LIKE most people Willie Sutherland planned to spend his 50th birthday on January 8, celebrating with friends.

Instead, he checked himself into rehab for alcohol addiction.

As part of the intensive therapy he was “privileged" enough to afford at the privately-run facility, he was asked to write a list of life goals.

The self-taught artist and sculptor vowed to have his first solo exhibition by July 1 and surpassed the ambitious timescale.

A collection of the work he created in therapy and later at home will go on display today at Glasgow’s Centre for Contemporary Arts (CCA).

The standout piece in the show - The Evolution of Wa - is a doll’s house with each room and model figure representing a stage in his recovery. The cowboy figures he creates are modelled on a cherished picture of him as a young boy and he was nicknamed Wa by friends.

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Revisiting childhood was central to his recovery, he says, in trying to address the roots of his behaviour.

The Hamilton-born artist says the ideas for his George Wyllie-esque model figures “ have always been there” but addiction stopped his creative endeavours coming to fruition.

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His 50th birthday was spent in isolation, as part of Covid requirements, before going into Murdostoun Castle Rehab Centre in Wishaw in North Lanarkshire. He booked in for two weeks but ended up staying for four.

“I had had big plans for it (my birthday), there was going to be 20 of us going to a country house for the weekend. That was obviously cancelled because of lockdown.

“But (going into rehab) was the best thing I could have possibly done.

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“I had been trying to stop drinking for about five years but I didn’t  know how."

His mother passed away in August and he used some of his inheritance to fund the £10,000 rehab fees.

“Having the freedom to talk about things with other people who understood what you were talking about was really freeing. When I came out of isolation, my therapist saw something in me and said ‘I believe in you’ and I just thought, I’ll prove you right.

“I’ve learned that it’s (alcoholism) is an allergy, because for certain people you have a drink and it sparks something and you can’t stop.”

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He began making clothes from a young age, attending a textiles course and did some work in fashion illustration, which led to the creation of the figures that are central to his work.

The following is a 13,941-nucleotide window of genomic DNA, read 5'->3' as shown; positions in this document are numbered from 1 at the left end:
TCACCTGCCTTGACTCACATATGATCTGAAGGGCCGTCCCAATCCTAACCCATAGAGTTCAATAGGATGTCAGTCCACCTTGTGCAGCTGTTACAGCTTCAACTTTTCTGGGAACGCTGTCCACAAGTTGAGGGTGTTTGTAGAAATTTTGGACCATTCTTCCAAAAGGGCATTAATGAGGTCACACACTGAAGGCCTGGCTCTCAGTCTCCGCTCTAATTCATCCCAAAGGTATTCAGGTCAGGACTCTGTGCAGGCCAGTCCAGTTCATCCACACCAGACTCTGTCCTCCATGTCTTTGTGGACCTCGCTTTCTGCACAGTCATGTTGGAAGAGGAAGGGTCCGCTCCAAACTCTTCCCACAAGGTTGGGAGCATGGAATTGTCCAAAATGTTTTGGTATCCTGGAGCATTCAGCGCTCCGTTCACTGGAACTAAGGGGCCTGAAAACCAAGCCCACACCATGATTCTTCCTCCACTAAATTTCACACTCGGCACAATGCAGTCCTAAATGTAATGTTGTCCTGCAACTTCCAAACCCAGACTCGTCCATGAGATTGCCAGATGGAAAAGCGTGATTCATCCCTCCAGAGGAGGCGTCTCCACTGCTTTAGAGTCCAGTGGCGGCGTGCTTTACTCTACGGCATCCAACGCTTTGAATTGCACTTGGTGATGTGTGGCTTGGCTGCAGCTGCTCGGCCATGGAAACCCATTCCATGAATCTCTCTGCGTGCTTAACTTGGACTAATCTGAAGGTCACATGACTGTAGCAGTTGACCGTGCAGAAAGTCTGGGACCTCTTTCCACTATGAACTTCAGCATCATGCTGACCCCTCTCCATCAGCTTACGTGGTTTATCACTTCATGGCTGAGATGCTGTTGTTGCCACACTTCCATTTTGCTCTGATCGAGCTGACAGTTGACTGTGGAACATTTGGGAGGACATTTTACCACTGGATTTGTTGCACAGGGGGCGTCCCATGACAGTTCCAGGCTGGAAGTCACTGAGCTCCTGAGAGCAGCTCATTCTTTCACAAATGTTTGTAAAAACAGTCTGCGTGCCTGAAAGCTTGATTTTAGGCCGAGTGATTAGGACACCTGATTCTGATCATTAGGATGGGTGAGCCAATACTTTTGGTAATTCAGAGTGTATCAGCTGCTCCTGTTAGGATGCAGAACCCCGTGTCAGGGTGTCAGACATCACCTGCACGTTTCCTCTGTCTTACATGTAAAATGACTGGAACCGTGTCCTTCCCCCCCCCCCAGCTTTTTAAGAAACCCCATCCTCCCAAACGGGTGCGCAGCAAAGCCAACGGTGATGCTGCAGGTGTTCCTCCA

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He says he is influenced by the “humour and humanity” of the late Scottish artist George Wyllie. A sculpture of a dragon’s head, created out of twigs and logs in the surrounding woodland of the rehab facility attracted the attentions of British sculptor Antony Gormley, in an online exhibition of art created in lockdown.

All the pieces in his exhibition are made from cardboard recycled from boxes used to empty the family home after his mother’s death.

“I was building the rooms as I was recovering so at each stage I was thinking, what have I been through. I put my emotions into it.”

One room is a clown representing the masks we wear in public and the “drunken bravado” of his former life. The man looking through his wardrobe is about having choices again, without the shackles of addiction.

“I try not to say too much and let the pictures tell the story,” he says. 

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He is already in talks with a publisher about creating a picture book based on his experiences, while his own therapist has already used “bits and pieces” in her work.

He believes in-patient addiction services should be freely accessible for all.

“I was very privileged that I was able to pay for private treatment. I don’t have family or kids or a partner or anyone that would distract me from recovery. I’ve put every waking minute into it for the past six months.

“Having a dream is important and having hope in yourself.

“Every day is a joy, even in there (rehab) I couldn’t wait to get up every day.”

The Evolution of Wa is running until June 26 at Glasgow's CCA in The Clubroom. No booking is required but spaces are limited to three people maximum per bubble.